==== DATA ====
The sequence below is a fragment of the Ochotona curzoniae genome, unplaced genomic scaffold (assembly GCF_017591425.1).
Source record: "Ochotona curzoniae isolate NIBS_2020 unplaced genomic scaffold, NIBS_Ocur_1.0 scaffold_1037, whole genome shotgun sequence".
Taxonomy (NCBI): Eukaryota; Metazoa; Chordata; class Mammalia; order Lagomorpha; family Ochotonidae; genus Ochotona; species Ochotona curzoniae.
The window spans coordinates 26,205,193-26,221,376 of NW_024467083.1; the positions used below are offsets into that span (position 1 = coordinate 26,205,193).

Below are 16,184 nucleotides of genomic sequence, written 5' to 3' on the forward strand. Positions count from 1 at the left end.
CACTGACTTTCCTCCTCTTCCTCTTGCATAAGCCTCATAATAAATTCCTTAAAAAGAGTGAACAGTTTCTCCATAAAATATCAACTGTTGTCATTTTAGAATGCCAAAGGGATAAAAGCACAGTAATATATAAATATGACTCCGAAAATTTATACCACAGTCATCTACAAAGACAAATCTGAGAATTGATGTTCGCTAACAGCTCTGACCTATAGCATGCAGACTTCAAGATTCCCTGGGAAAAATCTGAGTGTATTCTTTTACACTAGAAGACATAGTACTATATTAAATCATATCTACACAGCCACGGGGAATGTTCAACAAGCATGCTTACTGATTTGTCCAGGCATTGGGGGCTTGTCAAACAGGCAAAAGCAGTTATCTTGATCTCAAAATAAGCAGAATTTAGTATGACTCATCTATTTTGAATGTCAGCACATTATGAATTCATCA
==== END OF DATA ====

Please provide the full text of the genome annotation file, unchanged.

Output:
The sequence below is a fragment of the Ochotona curzoniae genome, unplaced genomic scaffold (assembly GCF_017591425.1).
Source record: "Ochotona curzoniae isolate NIBS_2020 unplaced genomic scaffold, NIBS_Ocur_1.0 scaffold_1037, whole genome shotgun sequence".
Taxonomy (NCBI): Eukaryota; Metazoa; Chordata; class Mammalia; order Lagomorpha; family Ochotonidae; genus Ochotona; species Ochotona curzoniae.
The window spans coordinates 26,205,193-26,221,376 of NW_024467083.1; the positions used below are offsets into that span (position 1 = coordinate 26,205,193).

Below are 16,184 nucleotides of genomic sequence, written 5' to 3' on the forward strand. Positions count from 1 at the left end.
CACTGACTTTCCTCCTCTTCCTCTTGCATAAGCCTCATAATAAATTCCTTAAAAAGAGTGAACAGTTTCTCCATAAAATATCAACTGTTGTCATTTTAGAATGCCAAAGGGATAAAAGCACAGTAATATATAAATATGACTCCGAAAATTTATACCACAGTCATCTACAAAGACAAATCTGAGAATTGATGTTCGCTAACAGCTCTGACCTATAGCATGCAGACTTCAAGATTCCCTGGGAAAAATCTGAGTGTATTCTTTTACACTAGAAGACATAGTACTATATTAAATCATATCTACACAGCCACGGGGAATGTTCAACAAGCATGCTTACTGATTTGTCCAGGCATTGGGGGCTTGTCAAACAGGCAAAAGCAGTTATCTTGATCTCAAAATAAGCAGAATTTAGTATGACTCATCTATTTTGAATGTCAGCACATTATGAATTCATCA